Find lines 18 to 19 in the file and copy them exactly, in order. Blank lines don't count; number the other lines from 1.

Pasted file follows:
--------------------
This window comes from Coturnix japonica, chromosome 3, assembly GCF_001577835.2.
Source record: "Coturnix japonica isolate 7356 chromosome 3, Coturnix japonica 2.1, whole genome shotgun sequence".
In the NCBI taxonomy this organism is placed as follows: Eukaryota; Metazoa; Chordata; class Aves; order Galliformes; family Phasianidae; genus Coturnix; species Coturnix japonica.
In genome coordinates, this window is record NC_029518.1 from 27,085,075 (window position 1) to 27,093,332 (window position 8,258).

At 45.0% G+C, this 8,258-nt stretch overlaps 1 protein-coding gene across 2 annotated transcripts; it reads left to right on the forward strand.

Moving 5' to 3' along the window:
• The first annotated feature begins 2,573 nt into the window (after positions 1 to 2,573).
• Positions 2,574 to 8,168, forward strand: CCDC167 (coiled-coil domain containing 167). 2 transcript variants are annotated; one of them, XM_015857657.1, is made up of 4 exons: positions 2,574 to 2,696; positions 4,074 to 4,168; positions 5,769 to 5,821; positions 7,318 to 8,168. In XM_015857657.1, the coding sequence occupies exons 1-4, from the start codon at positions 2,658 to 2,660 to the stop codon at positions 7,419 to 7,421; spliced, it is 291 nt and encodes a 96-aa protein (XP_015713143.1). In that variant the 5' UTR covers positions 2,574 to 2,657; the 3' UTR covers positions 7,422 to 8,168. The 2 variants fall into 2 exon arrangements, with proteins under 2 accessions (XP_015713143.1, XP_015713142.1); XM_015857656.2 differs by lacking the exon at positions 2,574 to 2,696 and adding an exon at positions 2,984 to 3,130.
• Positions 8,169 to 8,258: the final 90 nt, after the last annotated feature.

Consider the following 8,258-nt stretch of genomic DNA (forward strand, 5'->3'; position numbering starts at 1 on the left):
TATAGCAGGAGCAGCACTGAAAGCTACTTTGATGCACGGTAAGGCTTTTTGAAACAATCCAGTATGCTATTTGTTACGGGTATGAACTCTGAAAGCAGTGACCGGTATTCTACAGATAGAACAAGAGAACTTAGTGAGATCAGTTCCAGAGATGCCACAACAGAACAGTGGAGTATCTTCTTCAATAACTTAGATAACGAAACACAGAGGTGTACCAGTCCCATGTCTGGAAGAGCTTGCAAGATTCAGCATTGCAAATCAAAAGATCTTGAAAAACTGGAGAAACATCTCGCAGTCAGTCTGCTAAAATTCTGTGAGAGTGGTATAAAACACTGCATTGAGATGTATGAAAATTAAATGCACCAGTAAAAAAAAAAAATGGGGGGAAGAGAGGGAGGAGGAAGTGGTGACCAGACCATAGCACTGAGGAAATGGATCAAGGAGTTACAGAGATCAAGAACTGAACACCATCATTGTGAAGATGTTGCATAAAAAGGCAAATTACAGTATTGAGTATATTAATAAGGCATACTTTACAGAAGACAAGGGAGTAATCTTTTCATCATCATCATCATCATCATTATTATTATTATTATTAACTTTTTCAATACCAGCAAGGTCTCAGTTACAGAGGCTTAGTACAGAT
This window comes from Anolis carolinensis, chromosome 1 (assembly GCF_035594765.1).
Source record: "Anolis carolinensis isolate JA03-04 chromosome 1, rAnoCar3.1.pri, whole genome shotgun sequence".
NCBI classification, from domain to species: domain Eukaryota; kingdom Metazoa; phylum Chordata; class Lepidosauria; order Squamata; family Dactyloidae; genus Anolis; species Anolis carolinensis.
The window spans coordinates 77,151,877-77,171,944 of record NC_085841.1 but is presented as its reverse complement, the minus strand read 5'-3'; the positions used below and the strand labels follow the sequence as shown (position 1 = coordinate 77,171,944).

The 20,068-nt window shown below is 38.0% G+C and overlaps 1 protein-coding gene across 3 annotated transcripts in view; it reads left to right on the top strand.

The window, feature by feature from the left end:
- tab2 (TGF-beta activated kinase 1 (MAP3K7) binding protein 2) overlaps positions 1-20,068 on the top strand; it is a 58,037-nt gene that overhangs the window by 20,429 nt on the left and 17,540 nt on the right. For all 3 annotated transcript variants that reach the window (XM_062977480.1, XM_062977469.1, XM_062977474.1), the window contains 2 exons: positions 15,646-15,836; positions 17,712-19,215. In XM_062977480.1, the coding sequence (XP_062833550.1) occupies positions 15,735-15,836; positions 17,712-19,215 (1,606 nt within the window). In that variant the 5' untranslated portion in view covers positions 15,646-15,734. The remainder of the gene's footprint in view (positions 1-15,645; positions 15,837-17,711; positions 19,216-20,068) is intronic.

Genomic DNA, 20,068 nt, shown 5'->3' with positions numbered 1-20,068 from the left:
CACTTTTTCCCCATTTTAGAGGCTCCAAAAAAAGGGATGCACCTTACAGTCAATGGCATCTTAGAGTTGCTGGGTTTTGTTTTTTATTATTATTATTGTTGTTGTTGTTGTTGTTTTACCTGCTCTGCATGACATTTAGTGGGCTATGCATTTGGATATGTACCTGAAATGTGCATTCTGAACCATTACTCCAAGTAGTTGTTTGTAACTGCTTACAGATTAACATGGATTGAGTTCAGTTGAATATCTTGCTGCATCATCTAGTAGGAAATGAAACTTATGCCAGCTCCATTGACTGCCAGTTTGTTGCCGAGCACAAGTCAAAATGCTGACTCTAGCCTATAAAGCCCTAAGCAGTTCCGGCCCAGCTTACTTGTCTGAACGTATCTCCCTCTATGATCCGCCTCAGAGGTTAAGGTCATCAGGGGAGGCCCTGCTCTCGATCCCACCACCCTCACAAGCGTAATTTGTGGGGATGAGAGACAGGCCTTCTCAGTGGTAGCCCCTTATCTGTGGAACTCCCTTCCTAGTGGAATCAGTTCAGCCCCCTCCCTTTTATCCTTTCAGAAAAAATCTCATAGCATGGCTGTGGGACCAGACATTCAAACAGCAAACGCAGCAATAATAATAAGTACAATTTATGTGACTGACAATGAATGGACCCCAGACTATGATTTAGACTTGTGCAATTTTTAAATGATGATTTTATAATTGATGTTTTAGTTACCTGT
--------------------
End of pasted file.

- tab2 (TGF-beta activated kinase 1 (MAP3K7) binding protein 2) overlaps positions 1-20,068 on the top strand; it is a 58,037-nt gene that overhangs the window by 20,429 nt on the left and 17,540 nt on the right. For all 3 annotated transcript variants that reach the window (XM_062977480.1, XM_062977469.1, XM_062977474.1), the window contains 2 exons: positions 15,646-15,836; positions 17,712-19,215. In XM_062977480.1, the coding sequence (XP_062833550.1) occupies positions 15,735-15,836; positions 17,712-19,215 (1,606 nt within the window). In that variant the 5' untranslated portion in view covers positions 15,646-15,734. The remainder of the gene's footprint in view (positions 1-15,645; positions 15,837-17,711; positions 19,216-20,068) is intronic.

Genomic DNA, 20,068 nt, shown 5'->3' with positions numbered 1-20,068 from the left: